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and once that cross—community? yeah, there was never... i don't remember on the bank of any lock, lake, river... so you might be fishing next to a protestant, there are bombs going off and you're like, "how's the fish rising? 0h, there's a good spot down there for trout." you have to bear in mind that this thing about catholics and protestants, i had neighbours that were protestants. did it ever come up? no. it didn't. because, ironically enough, they were living the same kind of lives. the brown trout in the river are out of season, so we're going after a related species called grayling. one of the beauties about grayling is not only are they a phenomenally sensitive fish, incredibly sensitive to water quality. so if you've got grayling... you're doing well. ..you know your river is in good shape. he says his character was forged early on in life. growing up in derry in particular, northern ireland in general, during the late �*60s and �*70s, and particularly coming
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from a republican background, there was all the disruption and the devilment and the punkish attitude you ever needed. was out there, and you wanted it. it was there on the streets. well, bearing in mind my parents, like a lot of parents, were out there on civil rights marches. shall we just say there was only enough room for punky kind of attitude. and, ironically enough, it was one of the things that was a driver of the undertones. in that, that's why we wrote songs about chocolate and girls. can you think of a better way of spending a morning? it's not bad, is it? when fergal sharkey hit the big time and moved to london, he kept up his fly fishing hobby. and being an enterprising sort, he ended up as chairman of the oldest fly fishing club in england, the amwell magna in hertfordshire. pointed the rod down at the river.
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all right, start from there. i think i let it lie on the water for too long. that's ok. this is not as easy as fergal makes it look. rivers have become a real passion for you, haven't they? well, ironically enough, that goes back to me becoming chairman of the amwell magna — in that, as part of the handover, i began to realise that there had been a big issue involving the drop in the volume of water in the river. it's a conversation that had actually been going on with the environment agency and the local water company for 15, 16 years. i could not comprehend why anybody was still talking about something 16 years later. so what that taught me was, itjust made me curious as to why, ultimately, a bunch of old men who just wanted to go fishing had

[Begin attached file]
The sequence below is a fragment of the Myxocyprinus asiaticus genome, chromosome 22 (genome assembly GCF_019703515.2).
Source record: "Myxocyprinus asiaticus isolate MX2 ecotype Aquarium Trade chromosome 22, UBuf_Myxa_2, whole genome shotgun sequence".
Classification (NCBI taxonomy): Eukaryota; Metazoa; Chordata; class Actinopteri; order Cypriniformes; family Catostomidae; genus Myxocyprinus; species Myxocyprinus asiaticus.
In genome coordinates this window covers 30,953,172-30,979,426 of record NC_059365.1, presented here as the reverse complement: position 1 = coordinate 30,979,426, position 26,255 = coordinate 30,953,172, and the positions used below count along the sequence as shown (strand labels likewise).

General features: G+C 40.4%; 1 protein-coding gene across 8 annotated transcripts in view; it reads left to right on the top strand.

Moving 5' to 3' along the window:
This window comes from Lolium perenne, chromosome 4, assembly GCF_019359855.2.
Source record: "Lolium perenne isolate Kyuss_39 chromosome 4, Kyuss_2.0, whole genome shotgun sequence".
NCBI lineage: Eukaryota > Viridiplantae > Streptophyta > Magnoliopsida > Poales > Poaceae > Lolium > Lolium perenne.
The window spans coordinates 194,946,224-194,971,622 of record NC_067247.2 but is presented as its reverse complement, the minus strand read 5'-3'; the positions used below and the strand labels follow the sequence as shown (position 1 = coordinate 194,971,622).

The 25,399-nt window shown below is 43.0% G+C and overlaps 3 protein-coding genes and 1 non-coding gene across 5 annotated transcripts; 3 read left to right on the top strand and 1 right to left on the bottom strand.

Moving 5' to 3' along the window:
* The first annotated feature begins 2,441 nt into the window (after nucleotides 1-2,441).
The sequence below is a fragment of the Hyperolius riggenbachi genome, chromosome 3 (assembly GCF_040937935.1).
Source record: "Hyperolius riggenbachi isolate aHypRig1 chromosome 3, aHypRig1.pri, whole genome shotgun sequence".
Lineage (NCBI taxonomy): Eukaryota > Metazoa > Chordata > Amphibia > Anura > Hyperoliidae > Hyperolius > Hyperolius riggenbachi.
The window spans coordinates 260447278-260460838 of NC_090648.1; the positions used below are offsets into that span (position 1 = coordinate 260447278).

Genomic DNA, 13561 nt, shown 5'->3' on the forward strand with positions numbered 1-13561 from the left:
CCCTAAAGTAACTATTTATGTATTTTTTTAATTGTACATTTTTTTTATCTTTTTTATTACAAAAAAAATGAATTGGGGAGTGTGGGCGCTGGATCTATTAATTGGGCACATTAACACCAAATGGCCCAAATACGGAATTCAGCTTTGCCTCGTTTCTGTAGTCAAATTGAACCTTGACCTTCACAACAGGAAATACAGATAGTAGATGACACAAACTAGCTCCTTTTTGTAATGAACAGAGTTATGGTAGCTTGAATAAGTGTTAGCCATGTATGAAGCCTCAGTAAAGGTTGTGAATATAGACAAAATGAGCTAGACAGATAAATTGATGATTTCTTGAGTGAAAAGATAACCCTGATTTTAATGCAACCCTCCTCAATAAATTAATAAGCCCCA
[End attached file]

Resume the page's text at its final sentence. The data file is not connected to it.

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to go to all of thah trouble with the charity and spend a year and a half digging out information, freedom of information requests, putting our case together, taking the environment agency to the high court, just to get them to do the right thing. it does seem extraordinary, doesn't it? i stupidly, kind of philosophically went, "if we had to do all of that, what else isgoing on?" at that point, as i now describe it, we got an itch and stupidly i scratched that itch. started scratching. every time i scratch that itch, ijust end up with a bigger itch. he means the more he researched the issues facing britain's rivers, the more serious he realised the problems were. every single river in the country is polluted. i didn't make that up — that's the environment agency data. truth is, one of the biggest sources of pollution is the water industry. they're then filling... pretty much every river in the country is now contaminated